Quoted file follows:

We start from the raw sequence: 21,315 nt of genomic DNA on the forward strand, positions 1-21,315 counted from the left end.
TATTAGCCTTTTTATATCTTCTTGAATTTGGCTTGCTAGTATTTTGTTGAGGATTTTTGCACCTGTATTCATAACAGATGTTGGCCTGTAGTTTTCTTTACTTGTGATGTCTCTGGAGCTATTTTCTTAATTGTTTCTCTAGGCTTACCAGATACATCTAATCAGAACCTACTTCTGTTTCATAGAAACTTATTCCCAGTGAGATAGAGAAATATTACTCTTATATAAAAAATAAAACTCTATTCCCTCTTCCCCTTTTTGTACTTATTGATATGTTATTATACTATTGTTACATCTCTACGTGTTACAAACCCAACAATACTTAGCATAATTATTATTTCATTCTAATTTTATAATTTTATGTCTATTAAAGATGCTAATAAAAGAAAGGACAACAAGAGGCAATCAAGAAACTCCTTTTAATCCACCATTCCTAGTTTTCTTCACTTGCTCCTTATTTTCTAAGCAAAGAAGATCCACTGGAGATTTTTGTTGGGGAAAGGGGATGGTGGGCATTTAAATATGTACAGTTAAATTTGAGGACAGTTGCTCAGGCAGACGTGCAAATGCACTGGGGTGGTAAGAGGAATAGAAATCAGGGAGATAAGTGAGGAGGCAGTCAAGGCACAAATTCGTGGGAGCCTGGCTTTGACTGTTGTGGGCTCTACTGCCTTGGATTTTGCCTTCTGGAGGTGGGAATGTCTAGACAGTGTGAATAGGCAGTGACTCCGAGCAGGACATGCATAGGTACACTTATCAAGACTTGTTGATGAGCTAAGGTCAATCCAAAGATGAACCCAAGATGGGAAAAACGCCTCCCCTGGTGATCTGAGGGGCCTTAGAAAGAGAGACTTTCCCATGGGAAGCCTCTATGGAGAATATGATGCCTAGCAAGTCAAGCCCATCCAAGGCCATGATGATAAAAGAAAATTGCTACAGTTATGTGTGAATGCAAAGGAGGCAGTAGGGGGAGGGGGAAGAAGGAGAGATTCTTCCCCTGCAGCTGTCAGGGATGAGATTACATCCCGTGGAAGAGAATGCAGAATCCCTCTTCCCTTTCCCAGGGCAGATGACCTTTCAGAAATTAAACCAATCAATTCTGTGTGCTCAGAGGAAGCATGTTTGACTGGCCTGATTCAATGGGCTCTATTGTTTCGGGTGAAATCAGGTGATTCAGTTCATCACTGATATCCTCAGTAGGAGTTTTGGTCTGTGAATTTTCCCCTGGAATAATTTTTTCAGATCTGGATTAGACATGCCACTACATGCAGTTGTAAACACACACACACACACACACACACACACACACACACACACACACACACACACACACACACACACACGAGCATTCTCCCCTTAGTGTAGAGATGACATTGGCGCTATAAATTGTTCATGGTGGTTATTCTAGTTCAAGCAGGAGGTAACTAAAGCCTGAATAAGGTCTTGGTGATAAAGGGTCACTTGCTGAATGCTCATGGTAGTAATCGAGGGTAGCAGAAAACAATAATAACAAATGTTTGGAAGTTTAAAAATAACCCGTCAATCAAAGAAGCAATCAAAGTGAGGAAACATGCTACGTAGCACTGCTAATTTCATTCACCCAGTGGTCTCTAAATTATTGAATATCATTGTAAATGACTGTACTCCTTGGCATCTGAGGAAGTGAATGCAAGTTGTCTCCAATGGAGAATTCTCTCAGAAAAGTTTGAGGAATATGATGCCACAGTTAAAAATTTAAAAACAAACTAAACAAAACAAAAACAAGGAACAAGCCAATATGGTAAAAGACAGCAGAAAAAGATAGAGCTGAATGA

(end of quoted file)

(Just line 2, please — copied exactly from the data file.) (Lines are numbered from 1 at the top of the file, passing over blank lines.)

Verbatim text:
TATTAGCCTTTTTATATCTTCTTGAATTTGGCTTGCTAGTATTTTGTTGAGGATTTTTGCACCTGTATTCATAACAGATGTTGGCCTGTAGTTTTCTTTACTTGTGATGTCTCTGGAGCTATTTTCTTAATTGTTTCTCTAGGCTTACCAGATACATCTAATCAGAACCTACTTCTGTTTCATAGAAACTTATTCCCAGTGAGATAGAGAAATATTACTCTTATATAAAAAATAAAACTCTATTCCCTCTTCCCCTTTTTGTACTTATTGATATGTTATTATACTATTGTTACATCTCTACGTGTTACAAACCCAACAATACTTAGCATAATTATTATTTCATTCTAATTTTATAATTTTATGTCTATTAAAGATGCTAATAAAAGAAAGGACAACAAGAGGCAATCAAGAAACTCCTTTTAATCCACCATTCCTAGTTTTCTTCACTTGCTCCTTATTTTCTAAGCAAAGAAGATCCACTGGAGATTTTTGTTGGGGAAAGGGGATGGTGGGCATTTAAATATGTACAGTTAAATTTGAGGACAGTTGCTCAGGCAGACGTGCAAATGCACTGGGGTGGTAAGAGGAATAGAAATCAGGGAGATAAGTGAGGAGGCAGTCAAGGCACAAATTCGTGGGAGCCTGGCTTTGACTGTTGTGGGCTCTACTGCCTTGGATTTTGCCTTCTGGAGGTGGGAATGTCTAGACAGTGTGAATAGGCAGTGACTCCGAGCAGGACATGCATAGGTACACTTATCAAGACTTGTTGATGAGCTAAGGTCAATCCAAAGATGAACCCAAGATGGGAAAAACGCCTCCCCTGGTGATCTGAGGGGCCTTAGAAAGAGAGACTTTCCCATGGGAAGCCTCTATGGAGAATATGATGCCTAGCAAGTCAAGCCCATCCAAGGCCATGATGATAAAAGAAAATTGCTACAGTTATGTGTGAATGCAAAGGAGGCAGTAGGGGGAGGGGGAAGAAGGAGAGATTCTTCCCCTGCAGCTGTCAGGGATGAGATTACATCCCGTGGAAGAGAATGCAGAATCCCTCTTCCCTTTCCCAGGGCAGATGACCTTTCAGAAATTAAACCAATCAATTCTGTGTGCTCAGAGGAAGCATGTTTGACTGGCCTGATTCAATGGGCTCTATTGTTTCGGGTGAAATCAGGTGATTCAGTTCATCACTGATATCCTCAGTAGGAGTTTTGGTCTGTGAATTTTCCCCTGGAATAATTTTTTCAGATCTGGATTAGACATGCCACTACATGCAGTTGTAAACACACACACACACACACACACACACACACACACACACACACACACACACACACACACACACACACGAGCATTCTCCCCTTAGTGTAGAGATGACATTGGCGCTATAAATTGTTCATGGTGGTTATTCTAGTTCAAGCAGGAGGTAACTAAAGCCTGAATAAGGTCTTGGTGATAAAGGGTCACTTGCTGAATGCTCATGGTAGTAATCGAGGGTAGCAGAAAACAATAATAACAAATGTTTGGAAGTTTAAAAATAACCCGTCAATCAAAGAAGCAATCAAAGTGAGGAAACATGCTACGTAGCACTGCTAATTTCATTCACCCAGTGGTCTCTAAATTATTGAATATCATTGTAAATGACTGTACTCCTTGGCATCTGAGGAAGTGAATGCAAGTTGTCTCCAATGGAGAATTCTCTCAGAAAAGTTTGAGGAATATGATGCCACAGTTAAAAATTTAAAAACAAACTAAACAAAACAAAAACAAGGAACAAGCCAATATGGTAAAAGACAGCAGAAAAAGATAGAGCTGAATGA